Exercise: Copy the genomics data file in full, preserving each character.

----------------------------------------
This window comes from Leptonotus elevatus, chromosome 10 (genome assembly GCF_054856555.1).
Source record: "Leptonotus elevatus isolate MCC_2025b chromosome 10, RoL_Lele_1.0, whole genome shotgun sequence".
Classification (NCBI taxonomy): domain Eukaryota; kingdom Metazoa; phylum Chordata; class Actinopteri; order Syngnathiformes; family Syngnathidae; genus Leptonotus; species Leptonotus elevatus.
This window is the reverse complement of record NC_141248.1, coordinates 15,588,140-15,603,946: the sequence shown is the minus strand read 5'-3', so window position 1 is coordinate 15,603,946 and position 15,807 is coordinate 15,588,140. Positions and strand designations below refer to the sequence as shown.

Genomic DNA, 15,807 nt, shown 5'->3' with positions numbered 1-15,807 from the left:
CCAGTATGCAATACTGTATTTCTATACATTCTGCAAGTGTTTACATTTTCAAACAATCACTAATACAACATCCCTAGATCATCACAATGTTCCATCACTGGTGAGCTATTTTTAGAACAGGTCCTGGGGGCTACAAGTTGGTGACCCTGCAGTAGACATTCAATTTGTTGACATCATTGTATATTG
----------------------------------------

This window comes from Leptonotus elevatus, chromosome 10 (genome assembly GCF_054856555.1).
Source record: "Leptonotus elevatus isolate MCC_2025b chromosome 10, RoL_Lele_1.0, whole genome shotgun sequence".
Classification (NCBI taxonomy): domain Eukaryota; kingdom Metazoa; phylum Chordata; class Actinopteri; order Syngnathiformes; family Syngnathidae; genus Leptonotus; species Leptonotus elevatus.
This window is the reverse complement of record NC_141248.1, coordinates 15,588,140-15,603,946: the sequence shown is the minus strand read 5'-3', so window position 1 is coordinate 15,603,946 and position 15,807 is coordinate 15,588,140. Positions and strand designations below refer to the sequence as shown.

Genomic DNA, 15,807 nt, shown 5'->3' with positions numbered 1-15,807 from the left:
CCAGTATGCAATACTGTATTTCTATACATTCTGCAAGTGTTTACATTTTCAAACAATCACTAATACAACATCCCTAGATCATCACAATGTTCCATCACTGGTGAGCTATTTTTAGAACAGGTCCTGGGGGCTACAAGTTGGTGACCCTGCAGTAGACATTCAATTTGTTGACATCATTGTATATTG